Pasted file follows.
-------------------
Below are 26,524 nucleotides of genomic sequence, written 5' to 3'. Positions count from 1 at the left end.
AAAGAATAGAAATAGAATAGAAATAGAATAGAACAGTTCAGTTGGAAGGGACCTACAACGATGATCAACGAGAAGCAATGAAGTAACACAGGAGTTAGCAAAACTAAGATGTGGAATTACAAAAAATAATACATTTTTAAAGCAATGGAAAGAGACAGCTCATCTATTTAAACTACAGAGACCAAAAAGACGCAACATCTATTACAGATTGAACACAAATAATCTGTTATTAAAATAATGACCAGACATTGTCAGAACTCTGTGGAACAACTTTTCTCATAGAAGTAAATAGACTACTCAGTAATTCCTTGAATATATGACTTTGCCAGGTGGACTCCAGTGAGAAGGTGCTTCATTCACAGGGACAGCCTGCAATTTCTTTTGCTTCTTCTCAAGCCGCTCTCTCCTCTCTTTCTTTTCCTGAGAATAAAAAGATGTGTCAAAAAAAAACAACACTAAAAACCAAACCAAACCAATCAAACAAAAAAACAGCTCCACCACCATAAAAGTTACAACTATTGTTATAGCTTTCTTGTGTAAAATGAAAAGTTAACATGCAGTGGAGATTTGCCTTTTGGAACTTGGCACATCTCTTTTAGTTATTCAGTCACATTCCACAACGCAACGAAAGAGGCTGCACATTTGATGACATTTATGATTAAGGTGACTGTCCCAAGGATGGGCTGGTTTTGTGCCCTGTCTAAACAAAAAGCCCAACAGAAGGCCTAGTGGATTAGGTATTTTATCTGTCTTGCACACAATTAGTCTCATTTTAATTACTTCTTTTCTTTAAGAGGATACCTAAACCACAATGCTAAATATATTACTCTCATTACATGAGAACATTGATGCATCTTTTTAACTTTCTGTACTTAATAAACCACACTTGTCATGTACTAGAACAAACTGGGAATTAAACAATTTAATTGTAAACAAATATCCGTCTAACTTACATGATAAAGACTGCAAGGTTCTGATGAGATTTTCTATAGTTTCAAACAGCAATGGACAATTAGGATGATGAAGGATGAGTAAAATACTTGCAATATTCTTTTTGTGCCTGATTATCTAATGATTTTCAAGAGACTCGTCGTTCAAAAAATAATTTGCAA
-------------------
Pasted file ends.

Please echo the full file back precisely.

Below are 26,524 nucleotides of genomic sequence, written 5' to 3'. Positions count from 1 at the left end.
AAAGAATAGAAATAGAATAGAAATAGAATAGAACAGTTCAGTTGGAAGGGACCTACAACGATGATCAACGAGAAGCAATGAAGTAACACAGGAGTTAGCAAAACTAAGATGTGGAATTACAAAAAATAATACATTTTTAAAGCAATGGAAAGAGACAGCTCATCTATTTAAACTACAGAGACCAAAAAGACGCAACATCTATTACAGATTGAACACAAATAATCTGTTATTAAAATAATGACCAGACATTGTCAGAACTCTGTGGAACAACTTTTCTCATAGAAGTAAATAGACTACTCAGTAATTCCTTGAATATATGACTTTGCCAGGTGGACTCCAGTGAGAAGGTGCTTCATTCACAGGGACAGCCTGCAATTTCTTTTGCTTCTTCTCAAGCCGCTCTCTCCTCTCTTTCTTTTCCTGAGAATAAAAAGATGTGTCAAAAAAAAACAACACTAAAAACCAAACCAAACCAATCAAACAAAAAAACAGCTCCACCACCATAAAAGTTACAACTATTGTTATAGCTTTCTTGTGTAAAATGAAAAGTTAACATGCAGTGGAGATTTGCCTTTTGGAACTTGGCACATCTCTTTTAGTTATTCAGTCACATTCCACAACGCAACGAAAGAGGCTGCACATTTGATGACATTTATGATTAAGGTGACTGTCCCAAGGATGGGCTGGTTTTGTGCCCTGTCTAAACAAAAAGCCCAACAGAAGGCCTAGTGGATTAGGTATTTTATCTGTCTTGCACACAATTAGTCTCATTTTAATTACTTCTTTTCTTTAAGAGGATACCTAAACCACAATGCTAAATATATTACTCTCATTACATGAGAACATTGATGCATCTTTTTAACTTTCTGTACTTAATAAACCACACTTGTCATGTACTAGAACAAACTGGGAATTAAACAATTTAATTGTAAACAAATATCCGTCTAACTTACATGATAAAGACTGCAAGGTTCTGATGAGATTTTCTATAGTTTCAAACAGCAATGGACAATTAGGATGATGAAGGATGAGTAAAATACTTGCAATATTCTTTTTGTGCCTGATTATCTAATGATTTTCAAGAGACTCGTCGTTCAAAAAATAATTTGCAA